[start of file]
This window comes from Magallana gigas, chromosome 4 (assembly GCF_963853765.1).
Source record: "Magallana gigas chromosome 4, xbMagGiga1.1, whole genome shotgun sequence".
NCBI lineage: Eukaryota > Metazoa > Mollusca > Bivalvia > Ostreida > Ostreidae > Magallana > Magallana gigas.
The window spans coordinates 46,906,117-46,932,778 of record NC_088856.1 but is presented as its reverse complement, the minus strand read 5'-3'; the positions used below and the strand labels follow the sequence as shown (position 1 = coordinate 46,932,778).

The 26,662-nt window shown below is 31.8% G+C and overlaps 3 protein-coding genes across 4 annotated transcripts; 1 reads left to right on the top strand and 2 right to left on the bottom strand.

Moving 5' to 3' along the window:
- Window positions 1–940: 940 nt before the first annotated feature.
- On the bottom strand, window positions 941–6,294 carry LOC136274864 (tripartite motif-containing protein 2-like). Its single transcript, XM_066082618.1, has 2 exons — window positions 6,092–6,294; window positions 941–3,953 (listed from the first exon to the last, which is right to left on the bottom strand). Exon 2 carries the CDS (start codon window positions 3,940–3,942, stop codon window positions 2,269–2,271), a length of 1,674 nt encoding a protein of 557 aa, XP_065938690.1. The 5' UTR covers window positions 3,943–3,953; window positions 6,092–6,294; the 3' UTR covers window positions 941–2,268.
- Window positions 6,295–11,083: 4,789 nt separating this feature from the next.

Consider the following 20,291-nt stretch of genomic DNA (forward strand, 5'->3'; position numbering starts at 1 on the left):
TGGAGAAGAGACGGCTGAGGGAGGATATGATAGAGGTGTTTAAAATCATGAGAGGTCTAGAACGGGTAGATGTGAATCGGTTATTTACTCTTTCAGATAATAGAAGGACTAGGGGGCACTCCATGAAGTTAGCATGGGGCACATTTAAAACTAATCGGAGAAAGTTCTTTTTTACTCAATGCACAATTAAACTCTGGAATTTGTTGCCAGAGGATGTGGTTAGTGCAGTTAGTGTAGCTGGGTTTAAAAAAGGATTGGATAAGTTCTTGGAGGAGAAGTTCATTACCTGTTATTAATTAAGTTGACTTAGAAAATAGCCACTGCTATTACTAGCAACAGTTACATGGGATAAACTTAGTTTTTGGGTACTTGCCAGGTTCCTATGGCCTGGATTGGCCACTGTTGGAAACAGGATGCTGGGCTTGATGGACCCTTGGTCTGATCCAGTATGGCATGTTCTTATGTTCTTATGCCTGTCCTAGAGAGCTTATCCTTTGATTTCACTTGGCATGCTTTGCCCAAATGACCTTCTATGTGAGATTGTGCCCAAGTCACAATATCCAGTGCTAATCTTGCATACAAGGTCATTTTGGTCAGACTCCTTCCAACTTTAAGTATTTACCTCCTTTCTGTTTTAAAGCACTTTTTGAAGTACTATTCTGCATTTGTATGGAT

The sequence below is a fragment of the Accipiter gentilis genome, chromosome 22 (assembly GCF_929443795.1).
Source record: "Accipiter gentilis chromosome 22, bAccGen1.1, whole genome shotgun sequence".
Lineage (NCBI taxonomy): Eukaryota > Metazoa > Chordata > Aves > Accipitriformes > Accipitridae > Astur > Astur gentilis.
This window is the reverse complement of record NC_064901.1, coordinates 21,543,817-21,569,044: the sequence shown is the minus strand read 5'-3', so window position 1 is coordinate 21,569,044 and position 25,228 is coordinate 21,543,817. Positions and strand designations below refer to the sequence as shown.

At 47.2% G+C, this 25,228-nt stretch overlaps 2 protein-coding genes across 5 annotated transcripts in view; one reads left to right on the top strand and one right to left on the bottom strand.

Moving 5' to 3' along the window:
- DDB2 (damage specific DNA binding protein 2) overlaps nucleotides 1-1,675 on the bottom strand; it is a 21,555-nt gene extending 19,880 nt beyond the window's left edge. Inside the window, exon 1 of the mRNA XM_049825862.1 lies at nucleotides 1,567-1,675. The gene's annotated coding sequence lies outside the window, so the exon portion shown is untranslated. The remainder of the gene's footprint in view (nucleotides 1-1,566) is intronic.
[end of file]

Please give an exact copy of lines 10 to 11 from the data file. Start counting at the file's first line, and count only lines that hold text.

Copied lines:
Consider the following 20,291-nt stretch of genomic DNA (forward strand, 5'->3'; position numbering starts at 1 on the left):
TGGAGAAGAGACGGCTGAGGGAGGATATGATAGAGGTGTTTAAAATCATGAGAGGTCTAGAACGGGTAGATGTGAATCGGTTATTTACTCTTTCAGATAATAGAAGGACTAGGGGGCACTCCATGAAGTTAGCATGGGGCACATTTAAAACTAATCGGAGAAAGTTCTTTTTTACTCAATGCACAATTAAACTCTGGAATTTGTTGCCAGAGGATGTGGTTAGTGCAGTTAGTGTAGCTGGGTTTAAAAAAGGATTGGATAAGTTCTTGGAGGAGAAGTTCATTACCTGTTATTAATTAAGTTGACTTAGAAAATAGCCACTGCTATTACTAGCAACAGTTACATGGGATAAACTTAGTTTTTGGGTACTTGCCAGGTTCCTATGGCCTGGATTGGCCACTGTTGGAAACAGGATGCTGGGCTTGATGGACCCTTGGTCTGATCCAGTATGGCATGTTCTTATGTTCTTATGCCTGTCCTAGAGAGCTTATCCTTTGATTTCACTTGGCATGCTTTGCCCAAATGACCTTCTATGTGAGATTGTGCCCAAGTCACAATATCCAGTGCTAATCTTGCATACAAGGTCATTTTGGTCAGACTCCTTCCAACTTTAAGTATTTACCTCCTTTCTGTTTTAAAGCACTTTTTGAAGTACTATTCTGCATTTGTATGGAT